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Chapter 11 - Globalization and Deglobalization

from Part II - Change Agents, in Theory and Practice

Published online by Cambridge University Press:  15 January 2023

Fathali M. Moghaddam
Affiliation:
Georgetown University
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Summary

Globalization seemed like an irresistible, unstoppable force. Political plasticity seemed to be pushed to higher levels, as globalization accelerated and impacted all humankind. The development of larger units such as the European Union signaled, for many, the end of the nation state – a borderless world. Economic and technological forces seemed to be forcing globalization, and all humankind, down a one-way road. On closer examination, however, we realize that globalization has been taking place in a fractured manner: Just as economic and technological forces have been pushing us toward the global, basic identity needs have been pulling us back toward the local. Thus, just as Europe is integrating, there is Brexit and Basque and Scottish independence. Just as the North American Free Trade Agreement comes into place, there is Quebec nationalism and the effort by Quebec nationalists to break away from the rest of Canada. The deglobalization movement has been accelerated by the rise of authoritarian strongmen and their extremist nationalist supporters. As this chapter shows, it seems that basic identity needs and allegiances to local groups and nations have influenced developments, so that political plasticity remains limited in this domain.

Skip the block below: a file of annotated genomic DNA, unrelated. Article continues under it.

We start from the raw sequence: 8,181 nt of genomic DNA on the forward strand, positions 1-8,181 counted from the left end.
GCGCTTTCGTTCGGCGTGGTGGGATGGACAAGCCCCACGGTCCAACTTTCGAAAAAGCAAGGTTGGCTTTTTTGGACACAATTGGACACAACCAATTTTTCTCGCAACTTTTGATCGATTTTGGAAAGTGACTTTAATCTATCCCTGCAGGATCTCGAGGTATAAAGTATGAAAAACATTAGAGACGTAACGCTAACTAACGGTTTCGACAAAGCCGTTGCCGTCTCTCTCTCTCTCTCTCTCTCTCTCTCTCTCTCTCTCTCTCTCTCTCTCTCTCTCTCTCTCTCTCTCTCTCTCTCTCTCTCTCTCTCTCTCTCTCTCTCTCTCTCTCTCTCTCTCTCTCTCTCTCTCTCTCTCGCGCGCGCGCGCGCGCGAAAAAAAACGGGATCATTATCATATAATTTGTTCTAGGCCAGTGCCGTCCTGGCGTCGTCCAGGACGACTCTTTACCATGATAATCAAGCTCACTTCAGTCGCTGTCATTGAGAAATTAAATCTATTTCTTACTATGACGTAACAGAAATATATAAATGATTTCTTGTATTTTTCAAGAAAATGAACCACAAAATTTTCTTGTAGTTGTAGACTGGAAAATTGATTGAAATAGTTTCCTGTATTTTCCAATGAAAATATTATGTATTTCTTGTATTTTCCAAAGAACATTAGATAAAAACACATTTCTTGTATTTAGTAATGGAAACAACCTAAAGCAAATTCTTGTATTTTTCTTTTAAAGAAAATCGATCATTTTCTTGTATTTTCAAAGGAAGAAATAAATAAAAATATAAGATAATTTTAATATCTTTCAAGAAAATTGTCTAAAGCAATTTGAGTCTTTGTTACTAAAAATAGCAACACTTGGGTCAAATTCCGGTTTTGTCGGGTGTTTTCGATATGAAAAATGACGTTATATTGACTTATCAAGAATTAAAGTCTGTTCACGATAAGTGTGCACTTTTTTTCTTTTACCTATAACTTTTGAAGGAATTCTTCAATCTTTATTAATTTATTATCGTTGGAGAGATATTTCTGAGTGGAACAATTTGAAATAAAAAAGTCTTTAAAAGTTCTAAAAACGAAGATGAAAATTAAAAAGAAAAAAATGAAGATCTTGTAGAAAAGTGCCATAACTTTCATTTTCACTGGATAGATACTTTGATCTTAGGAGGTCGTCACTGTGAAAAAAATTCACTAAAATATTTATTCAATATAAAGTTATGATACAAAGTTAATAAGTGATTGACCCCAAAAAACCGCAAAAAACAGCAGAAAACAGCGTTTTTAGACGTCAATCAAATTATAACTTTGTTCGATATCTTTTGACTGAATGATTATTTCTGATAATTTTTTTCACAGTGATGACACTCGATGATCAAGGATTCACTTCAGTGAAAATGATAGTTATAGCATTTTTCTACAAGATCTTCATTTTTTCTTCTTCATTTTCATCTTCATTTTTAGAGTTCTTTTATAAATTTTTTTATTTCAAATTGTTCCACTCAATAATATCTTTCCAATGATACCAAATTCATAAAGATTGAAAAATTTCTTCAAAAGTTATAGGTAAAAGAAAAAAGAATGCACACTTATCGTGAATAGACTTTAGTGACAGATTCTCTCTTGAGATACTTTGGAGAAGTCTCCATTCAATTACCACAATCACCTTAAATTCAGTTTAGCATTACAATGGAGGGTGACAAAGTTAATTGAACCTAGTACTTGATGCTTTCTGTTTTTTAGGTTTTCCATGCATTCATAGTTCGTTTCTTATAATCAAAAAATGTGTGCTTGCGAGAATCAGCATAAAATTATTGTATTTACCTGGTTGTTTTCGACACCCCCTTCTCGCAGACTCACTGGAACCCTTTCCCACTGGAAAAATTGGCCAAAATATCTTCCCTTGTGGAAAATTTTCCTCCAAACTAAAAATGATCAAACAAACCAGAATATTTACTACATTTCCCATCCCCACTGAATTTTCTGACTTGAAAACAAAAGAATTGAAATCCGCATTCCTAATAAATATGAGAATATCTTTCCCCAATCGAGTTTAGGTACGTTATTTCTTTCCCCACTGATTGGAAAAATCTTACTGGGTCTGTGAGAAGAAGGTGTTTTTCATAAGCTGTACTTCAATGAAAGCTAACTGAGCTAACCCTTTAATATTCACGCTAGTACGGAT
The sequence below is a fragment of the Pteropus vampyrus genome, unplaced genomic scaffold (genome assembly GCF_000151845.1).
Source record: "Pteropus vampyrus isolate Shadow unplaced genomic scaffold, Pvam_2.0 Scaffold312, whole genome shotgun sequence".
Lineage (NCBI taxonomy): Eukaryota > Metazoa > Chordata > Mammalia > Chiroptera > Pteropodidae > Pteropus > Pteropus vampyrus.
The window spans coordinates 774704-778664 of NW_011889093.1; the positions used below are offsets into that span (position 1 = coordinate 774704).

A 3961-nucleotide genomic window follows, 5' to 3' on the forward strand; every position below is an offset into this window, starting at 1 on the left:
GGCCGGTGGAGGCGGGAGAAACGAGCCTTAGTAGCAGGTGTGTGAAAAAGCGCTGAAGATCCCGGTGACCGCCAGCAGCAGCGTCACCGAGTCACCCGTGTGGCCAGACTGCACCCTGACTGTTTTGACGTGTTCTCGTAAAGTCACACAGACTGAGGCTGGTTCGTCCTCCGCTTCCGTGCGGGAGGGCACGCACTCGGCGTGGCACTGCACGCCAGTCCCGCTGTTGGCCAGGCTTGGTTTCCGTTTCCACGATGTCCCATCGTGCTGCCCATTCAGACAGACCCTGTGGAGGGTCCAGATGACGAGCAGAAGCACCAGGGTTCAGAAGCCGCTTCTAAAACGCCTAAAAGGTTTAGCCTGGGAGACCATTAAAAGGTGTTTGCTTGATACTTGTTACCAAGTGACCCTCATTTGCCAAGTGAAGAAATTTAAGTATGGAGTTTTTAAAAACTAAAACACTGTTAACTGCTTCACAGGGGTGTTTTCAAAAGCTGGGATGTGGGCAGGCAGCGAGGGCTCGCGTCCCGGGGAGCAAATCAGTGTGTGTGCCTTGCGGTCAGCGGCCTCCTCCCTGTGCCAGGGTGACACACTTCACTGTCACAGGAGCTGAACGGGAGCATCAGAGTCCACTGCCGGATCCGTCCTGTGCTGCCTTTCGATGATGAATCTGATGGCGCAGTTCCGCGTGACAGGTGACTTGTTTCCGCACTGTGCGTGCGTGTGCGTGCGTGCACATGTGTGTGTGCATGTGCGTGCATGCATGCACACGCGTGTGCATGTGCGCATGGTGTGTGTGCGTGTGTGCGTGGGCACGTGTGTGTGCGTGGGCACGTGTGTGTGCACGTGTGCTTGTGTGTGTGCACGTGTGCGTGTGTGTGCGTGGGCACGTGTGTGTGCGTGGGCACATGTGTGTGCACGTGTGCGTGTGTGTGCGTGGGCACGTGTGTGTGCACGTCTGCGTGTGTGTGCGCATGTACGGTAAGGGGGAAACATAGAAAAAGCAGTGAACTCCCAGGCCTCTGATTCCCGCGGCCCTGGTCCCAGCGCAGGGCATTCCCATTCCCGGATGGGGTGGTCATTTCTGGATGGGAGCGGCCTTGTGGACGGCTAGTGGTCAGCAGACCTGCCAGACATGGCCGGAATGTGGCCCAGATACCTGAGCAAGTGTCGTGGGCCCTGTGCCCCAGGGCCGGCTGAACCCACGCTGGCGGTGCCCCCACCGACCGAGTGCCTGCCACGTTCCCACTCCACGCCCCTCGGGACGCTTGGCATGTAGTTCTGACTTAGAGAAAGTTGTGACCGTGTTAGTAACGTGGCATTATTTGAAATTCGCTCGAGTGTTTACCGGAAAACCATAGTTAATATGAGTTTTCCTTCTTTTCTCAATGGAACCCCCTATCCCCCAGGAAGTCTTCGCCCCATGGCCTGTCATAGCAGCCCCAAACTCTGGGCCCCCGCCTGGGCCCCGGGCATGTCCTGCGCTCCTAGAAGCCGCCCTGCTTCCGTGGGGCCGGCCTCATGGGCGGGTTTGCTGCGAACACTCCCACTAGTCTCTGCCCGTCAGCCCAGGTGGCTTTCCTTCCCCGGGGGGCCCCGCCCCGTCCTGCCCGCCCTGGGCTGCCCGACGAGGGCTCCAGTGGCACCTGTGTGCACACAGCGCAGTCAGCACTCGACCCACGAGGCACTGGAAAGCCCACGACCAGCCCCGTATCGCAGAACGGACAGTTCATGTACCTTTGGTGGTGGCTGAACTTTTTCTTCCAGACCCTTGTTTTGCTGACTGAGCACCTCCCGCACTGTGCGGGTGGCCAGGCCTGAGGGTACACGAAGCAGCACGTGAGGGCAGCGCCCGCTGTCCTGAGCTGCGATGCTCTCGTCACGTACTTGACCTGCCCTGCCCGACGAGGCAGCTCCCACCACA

Type
Chapter
Information
Political Plasticity
The Future of Democracy and Dictatorship
, pp. 128 - 140
Publisher: Cambridge University Press
Print publication year: 2023

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